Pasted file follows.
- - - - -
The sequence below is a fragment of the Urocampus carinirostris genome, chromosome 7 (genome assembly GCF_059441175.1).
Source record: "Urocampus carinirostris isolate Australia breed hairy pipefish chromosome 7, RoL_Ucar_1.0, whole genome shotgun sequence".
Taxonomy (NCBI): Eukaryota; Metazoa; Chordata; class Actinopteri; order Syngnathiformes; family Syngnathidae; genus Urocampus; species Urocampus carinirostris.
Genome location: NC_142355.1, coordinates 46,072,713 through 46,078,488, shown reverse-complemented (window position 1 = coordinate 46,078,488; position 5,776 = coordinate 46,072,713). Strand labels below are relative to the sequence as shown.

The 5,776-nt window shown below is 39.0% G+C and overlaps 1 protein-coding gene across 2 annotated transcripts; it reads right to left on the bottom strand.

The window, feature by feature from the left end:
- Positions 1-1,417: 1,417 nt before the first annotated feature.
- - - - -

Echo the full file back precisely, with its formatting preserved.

The sequence below is a fragment of the Urocampus carinirostris genome, chromosome 7 (genome assembly GCF_059441175.1).
Source record: "Urocampus carinirostris isolate Australia breed hairy pipefish chromosome 7, RoL_Ucar_1.0, whole genome shotgun sequence".
Taxonomy (NCBI): Eukaryota; Metazoa; Chordata; class Actinopteri; order Syngnathiformes; family Syngnathidae; genus Urocampus; species Urocampus carinirostris.
Genome location: NC_142355.1, coordinates 46,072,713 through 46,078,488, shown reverse-complemented (window position 1 = coordinate 46,078,488; position 5,776 = coordinate 46,072,713). Strand labels below are relative to the sequence as shown.

The 5,776-nt window shown below is 39.0% G+C and overlaps 1 protein-coding gene across 2 annotated transcripts; it reads right to left on the bottom strand.

The window, feature by feature from the left end:
- Positions 1-1,417: 1,417 nt before the first annotated feature.